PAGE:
This summer, serial entrepreneur Justin Kan set his sights on disrupting the legal profession.
Kan famously sold Twitch — where people can watch other people playing video games — to Amazon for $970 million in 2014. More recently, he was a partner at Y Combinator, a tech incubator that earned a reputation for spotting disruptive companies by investing in Airbnb, Dropbox and others that are collectively worth billions of dollars.
While launching start ups, Kan said he inadvertently became a “power user” of corporate legal services and was frustrated by the lack of automation.
Out of this experience, he along with Bebe Chueh, another legal tech entrepreneur, and former Orrick partner Augie Rakow, raised $10.5 million in series A funding to launch Atrium, a one-part law firm, one-part technology company, that aims to transform the way corporate legal services are delivered.
So far, the company is only advising start ups on fundraising and deals, an area in which law firms can rack up long hours and high legal bills because of the document-intensive and administrative nature of the work. But Atrium believes this can be largely automated and done for a flat fee. Eventually, after Atrium proves its technology, it plans to expand to other areas of law, and perhaps license technology to other law firms.
After officially launching in August, Atrium has 17 lawyers and 17 technologists, and leased a new office that can accommodate up to 100 people in San Francisco’s tech-heavy SOMA neighborhood. In two months, it claims to have advised on more than 100 deals, but Chueh acknowledged the firm is currently focused on closing financing rounds and not yet handling more complex M&A deals or IPOs.
And while Big Law firms may not have noticed Atrium yet, the firm is attracting support in Silicon Valley, where more than 100 angels and institutional investors have signed on to its network and could provide a steady stream of start up clients until it is big enough to compete in other areas.
Like every tech company, its founders have origin stories that help explain their intentions. Kan’s co-founder Bebe Chueh was part of the 2007 crop of law graduates who entered the job market just as the economy tanked.
As Chueh explained in an interview, below, this defined her career and helps explain why she thinks Atrium is different from the scores of other organizations looking to disrupt Big Law. The order and length of the interview was edited for clarity.
Big Law Business: So you graduated from law school in 2007. What happened?
Chueh: I had an offer that was rescinded from Big Law and it was the best thing that happened to me, because honestly had I entered Big Law, I probably would have stayed. I’m not that much of a rebel.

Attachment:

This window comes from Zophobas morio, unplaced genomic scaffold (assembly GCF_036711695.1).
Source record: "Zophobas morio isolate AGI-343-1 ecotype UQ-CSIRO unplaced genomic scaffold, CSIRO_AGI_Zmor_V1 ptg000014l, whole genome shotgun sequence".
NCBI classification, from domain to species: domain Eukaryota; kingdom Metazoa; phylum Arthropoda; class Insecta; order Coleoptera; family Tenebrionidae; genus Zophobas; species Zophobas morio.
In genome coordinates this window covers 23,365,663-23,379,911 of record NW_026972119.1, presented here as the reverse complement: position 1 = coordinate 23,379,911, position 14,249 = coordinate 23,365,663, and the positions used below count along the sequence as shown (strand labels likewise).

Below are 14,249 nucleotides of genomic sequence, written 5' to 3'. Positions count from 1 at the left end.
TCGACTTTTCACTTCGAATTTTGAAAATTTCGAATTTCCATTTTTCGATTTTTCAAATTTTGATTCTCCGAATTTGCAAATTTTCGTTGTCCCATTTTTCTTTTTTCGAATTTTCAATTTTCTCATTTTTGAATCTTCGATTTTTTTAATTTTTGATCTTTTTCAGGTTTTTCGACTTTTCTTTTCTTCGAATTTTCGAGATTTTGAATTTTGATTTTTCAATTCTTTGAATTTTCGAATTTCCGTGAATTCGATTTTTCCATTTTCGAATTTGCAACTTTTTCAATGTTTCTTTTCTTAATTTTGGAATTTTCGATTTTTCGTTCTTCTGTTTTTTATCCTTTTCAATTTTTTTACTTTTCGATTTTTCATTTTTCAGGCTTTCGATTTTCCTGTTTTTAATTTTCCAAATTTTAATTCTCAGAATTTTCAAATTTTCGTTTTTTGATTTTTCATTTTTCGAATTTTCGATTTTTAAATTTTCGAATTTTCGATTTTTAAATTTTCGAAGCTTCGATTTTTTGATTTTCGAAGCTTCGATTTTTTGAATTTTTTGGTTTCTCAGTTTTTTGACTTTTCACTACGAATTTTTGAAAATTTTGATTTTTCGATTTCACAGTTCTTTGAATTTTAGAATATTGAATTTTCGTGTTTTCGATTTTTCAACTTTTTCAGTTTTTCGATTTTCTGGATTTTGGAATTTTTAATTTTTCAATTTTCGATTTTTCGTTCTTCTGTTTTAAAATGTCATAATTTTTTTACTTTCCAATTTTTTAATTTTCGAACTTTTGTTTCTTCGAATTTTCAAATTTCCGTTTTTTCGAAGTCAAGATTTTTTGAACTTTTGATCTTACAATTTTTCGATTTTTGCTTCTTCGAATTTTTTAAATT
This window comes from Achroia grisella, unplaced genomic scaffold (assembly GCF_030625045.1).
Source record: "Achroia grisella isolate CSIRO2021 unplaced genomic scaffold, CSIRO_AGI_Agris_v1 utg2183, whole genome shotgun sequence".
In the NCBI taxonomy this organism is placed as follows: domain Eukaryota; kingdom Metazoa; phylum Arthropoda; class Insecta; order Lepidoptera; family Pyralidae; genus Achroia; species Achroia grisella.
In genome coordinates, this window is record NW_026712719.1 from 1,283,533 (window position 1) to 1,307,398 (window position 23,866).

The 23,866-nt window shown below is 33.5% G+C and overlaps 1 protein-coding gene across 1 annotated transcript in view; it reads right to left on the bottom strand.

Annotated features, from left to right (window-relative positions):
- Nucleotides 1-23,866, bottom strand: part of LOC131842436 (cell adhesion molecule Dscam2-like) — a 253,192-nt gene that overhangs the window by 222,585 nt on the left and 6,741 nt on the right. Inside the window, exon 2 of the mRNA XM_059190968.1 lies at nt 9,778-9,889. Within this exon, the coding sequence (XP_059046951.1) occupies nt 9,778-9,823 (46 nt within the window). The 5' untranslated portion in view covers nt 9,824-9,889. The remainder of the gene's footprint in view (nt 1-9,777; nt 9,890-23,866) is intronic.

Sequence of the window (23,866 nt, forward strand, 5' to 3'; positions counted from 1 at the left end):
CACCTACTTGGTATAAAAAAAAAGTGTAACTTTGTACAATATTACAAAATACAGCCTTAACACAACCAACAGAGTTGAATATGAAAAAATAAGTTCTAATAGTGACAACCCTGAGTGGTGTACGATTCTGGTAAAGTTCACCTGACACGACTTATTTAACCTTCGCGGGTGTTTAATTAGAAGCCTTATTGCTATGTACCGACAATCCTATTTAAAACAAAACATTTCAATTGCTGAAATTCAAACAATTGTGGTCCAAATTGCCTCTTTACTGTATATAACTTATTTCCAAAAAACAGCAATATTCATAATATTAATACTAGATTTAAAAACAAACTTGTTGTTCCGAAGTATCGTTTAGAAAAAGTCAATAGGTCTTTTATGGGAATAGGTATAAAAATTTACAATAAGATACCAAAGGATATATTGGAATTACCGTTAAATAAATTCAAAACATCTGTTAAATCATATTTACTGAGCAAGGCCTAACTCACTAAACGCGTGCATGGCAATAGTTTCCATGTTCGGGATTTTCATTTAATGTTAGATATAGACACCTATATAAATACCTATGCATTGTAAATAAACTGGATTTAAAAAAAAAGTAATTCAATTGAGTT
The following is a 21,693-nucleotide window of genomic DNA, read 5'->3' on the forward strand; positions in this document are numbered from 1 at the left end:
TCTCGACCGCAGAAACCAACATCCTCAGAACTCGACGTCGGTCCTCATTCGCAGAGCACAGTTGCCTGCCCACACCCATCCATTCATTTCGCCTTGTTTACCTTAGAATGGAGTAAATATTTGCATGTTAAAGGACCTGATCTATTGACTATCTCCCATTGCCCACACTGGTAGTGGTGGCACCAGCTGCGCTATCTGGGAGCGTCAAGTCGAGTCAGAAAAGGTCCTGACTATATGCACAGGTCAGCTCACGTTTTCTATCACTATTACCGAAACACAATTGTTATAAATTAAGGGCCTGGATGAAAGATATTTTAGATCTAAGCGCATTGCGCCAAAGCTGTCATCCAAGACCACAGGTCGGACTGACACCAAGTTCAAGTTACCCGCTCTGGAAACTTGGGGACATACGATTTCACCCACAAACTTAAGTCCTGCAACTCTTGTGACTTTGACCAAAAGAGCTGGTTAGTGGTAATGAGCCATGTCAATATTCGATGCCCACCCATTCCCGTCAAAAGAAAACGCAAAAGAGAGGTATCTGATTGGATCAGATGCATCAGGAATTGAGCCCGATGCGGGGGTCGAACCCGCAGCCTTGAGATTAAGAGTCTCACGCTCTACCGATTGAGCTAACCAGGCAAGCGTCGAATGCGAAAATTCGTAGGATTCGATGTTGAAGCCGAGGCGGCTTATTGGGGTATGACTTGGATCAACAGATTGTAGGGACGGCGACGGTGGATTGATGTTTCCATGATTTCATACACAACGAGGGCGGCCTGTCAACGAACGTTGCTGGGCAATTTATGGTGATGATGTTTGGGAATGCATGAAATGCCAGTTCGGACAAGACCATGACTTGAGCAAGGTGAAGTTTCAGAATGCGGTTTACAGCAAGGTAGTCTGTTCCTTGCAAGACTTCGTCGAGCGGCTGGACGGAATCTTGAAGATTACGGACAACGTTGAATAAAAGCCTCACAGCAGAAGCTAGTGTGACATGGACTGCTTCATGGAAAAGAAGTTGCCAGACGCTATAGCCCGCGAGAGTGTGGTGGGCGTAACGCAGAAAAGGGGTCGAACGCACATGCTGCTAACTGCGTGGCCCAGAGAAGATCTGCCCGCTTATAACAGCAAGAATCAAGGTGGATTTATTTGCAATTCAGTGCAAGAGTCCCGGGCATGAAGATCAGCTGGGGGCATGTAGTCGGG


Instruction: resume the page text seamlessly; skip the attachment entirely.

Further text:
Instead, I ended up writing a book, a comparative study of what lawyers do in a communist society versus a capitalist society and it kicked off this alternative career. I became very sociologically interested in lawyers. I wound up joining an employment litigation firm [in New Jersey], and I found that I really liked the practice, which was very intellectually stimulating but the business of law really sucked. It didn’t scale. No matter how hard I worked, my only lever [to increase revenue] was to increase my hourly rate.
Big Law Business: So why can’t law firms address these challenges?
Chueh: They’re LLPs, so it’s hard to invest in infrastructure since you have to get all of the partners to agree. How do you get all of the partners to vote on this and decide to invest in the future? The partnership structure is just not incentivized to get partners, especially senior partners who have money, to invest. It’s like trying to get something in your lobby as part of a condominium association.
Big Law Business: How is Atrium structured?
Chueh: There are two entities working side by side, it’s an LLP that houses all the lawyers and there’s Legal Technology Services Inc., the company that works on the technology [to automate more legal services]. The two entities work hand in hand to innovate and that’s really the core innovation. Every associate at Atrium is paid on a Cravath scale, plus they get equity in the technology company. Our tech company definitely wants to go public. We’re going to be licensing its technology, not so much a patent play, but we’re going to license tech. It’s going to be a long time before we have figured it out exactly.
Big Law Business: What type of work are you targeting?
Chueh: Currently, we are a venture law firm. The practice is mostly composed of deals, because deals have a lot that can be automated. Literally, we think we can automate 40 percent of it. Deals have a ton of documents — due diligence is a big chunk of deals, and can be automated in a major way, preparing signature packets, the administrative work of getting signatures, producing legal opinions.
Big Law Business: How do you compare to a service law firm?
Chueh: We have 14 lawyers full-time. When they do deals, they don’t have to bill every six minutes. We set a flat fee. Rather than reviewing documents, and trying to find documents, everything is organized for them. We do this intake process that is completely tech enabled: we get access to [the client’s] data room, and it grabs all the docs, has all the folders completely hierarchically labeled. Our lawyers spend more of their time advising than doing this grunt work. Right now, since we haven’t finalized some of the product yet, these lawyers are doing 80 percent deal work, and 20 percent advising technologists. Currently, we are a venture practice, when we prove this works, we’ll solve another problem.
UPDATED: An earlier version of this story incorrectly stated that Atrium has handed off the more complex parts of its deals to larger law firms. Rather, its lawyers have completed financing deals, and hand off more complex deals, such as M&A and IPO transactions to other law firms.
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